Thursday, September 27, 2007

Hong Kong Gem & Jewelry Show 2007

Prices at the 2007 Hong Kong Show

by Richard W. Wise


Dateline Hong Kong.

This Thursday the Hong Kong Post reported that the U. S. dollar had reached a historic low against most major world currencies. Perhaps more important, the dollar which has been steadily losing ground against the Thai baht since its 2001 high, recently went into freefall. Historic data. Although the dollar along with the euro remains the international currency of choice, Bangkok is the capital of the colored gemstone trade and Thai dealers think in baht and the dollar has lost 19% against the Thai currency since the September 2006 show.

Ruby & Sapphire:

That said, prices of ruby and sapphire that were up dramatically in dollar terms at last year’s show ( read my 2006 report) have shown little upward movement. This is possibly the result of very poor sales at this September’s Bangkok show and would seem to indicate that Asian dealers are reluctant to pass along additional increases to a U. S. market currently viewed as on the edge of recession. The September Hong Kong show is one of the big three, the triumvirate of shows that sets future market prices. It will be interesting to see if dealer’s restraint will last until the all important Tucson shows in February particularly if the dollar continues to slide.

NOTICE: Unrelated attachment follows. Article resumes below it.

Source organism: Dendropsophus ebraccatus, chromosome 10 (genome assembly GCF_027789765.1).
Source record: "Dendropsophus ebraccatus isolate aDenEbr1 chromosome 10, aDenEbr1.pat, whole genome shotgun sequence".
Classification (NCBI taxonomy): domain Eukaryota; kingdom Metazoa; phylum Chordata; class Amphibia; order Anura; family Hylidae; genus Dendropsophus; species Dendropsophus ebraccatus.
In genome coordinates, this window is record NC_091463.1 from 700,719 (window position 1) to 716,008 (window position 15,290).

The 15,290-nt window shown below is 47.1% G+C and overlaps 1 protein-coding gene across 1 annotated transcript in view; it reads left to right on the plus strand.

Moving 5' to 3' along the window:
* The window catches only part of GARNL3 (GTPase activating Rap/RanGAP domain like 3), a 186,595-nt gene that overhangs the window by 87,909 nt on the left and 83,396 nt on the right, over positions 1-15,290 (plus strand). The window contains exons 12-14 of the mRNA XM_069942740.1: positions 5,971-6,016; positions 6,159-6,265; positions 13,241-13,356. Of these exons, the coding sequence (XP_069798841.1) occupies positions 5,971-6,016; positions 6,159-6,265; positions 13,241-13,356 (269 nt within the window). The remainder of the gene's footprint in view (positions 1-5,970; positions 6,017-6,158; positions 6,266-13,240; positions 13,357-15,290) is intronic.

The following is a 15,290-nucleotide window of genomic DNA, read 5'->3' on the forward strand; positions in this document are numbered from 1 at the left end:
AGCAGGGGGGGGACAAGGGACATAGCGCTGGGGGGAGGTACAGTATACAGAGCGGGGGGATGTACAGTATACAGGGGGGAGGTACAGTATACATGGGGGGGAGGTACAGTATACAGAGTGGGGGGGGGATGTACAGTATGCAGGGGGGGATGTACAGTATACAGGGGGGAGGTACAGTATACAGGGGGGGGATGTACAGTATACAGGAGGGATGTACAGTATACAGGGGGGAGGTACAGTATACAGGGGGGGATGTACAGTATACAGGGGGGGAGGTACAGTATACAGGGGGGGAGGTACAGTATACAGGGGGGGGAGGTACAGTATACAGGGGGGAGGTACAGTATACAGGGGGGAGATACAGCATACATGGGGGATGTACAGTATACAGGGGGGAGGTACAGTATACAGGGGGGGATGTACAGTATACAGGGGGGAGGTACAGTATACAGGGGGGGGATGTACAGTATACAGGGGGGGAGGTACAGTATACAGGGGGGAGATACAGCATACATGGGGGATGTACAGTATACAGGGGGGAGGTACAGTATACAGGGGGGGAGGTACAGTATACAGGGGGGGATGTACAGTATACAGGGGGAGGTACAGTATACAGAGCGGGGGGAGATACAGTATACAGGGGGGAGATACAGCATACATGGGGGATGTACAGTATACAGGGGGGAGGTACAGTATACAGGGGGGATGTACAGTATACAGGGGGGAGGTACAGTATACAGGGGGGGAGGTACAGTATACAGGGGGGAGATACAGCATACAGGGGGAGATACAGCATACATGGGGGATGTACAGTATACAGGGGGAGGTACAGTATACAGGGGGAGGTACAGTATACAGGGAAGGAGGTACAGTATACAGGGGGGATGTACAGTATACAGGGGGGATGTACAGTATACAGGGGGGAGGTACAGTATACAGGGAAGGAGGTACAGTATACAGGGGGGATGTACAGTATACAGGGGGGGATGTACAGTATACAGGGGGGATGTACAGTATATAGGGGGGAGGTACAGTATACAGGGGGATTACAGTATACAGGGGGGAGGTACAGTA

As usual, dealers report that supplies are down, particularly for high quality Burmese ruby and sapphire. This is the gem dealer’s eternal lament and one is tempted to ask; “yeah right, so what else is new” except that a new pro-democracy movement has apparently broken out in Burma with thousands of people taking to the streets in the country’s two major cities Burma news updates. This has got to have a negative effect on supply, short term. Will the brutal crackdown that is sure to follow lead to new economic sanctions or a boycott of Burmese goods in the U. S. is difficult to predict.

The gemstone business in Burma exists on two levels; on the one hand large scale mining is in the hands of the government. If you are doing large scale mining, you are in business with the army and much of the important material mined in large scale operations is marketed through the semi-annual government auctions. But, gem mining is mostly a cottage industry. At least 50% of the gems produced are from small scale mom and pop ventures that fall beneath the government’s radar and is smuggled out of the country. Having been on buying trips to Burma, it is my opinion that any new sanctions will probably backfire and impact the small scale subsistence miner more than the generals.

Stay tuned.

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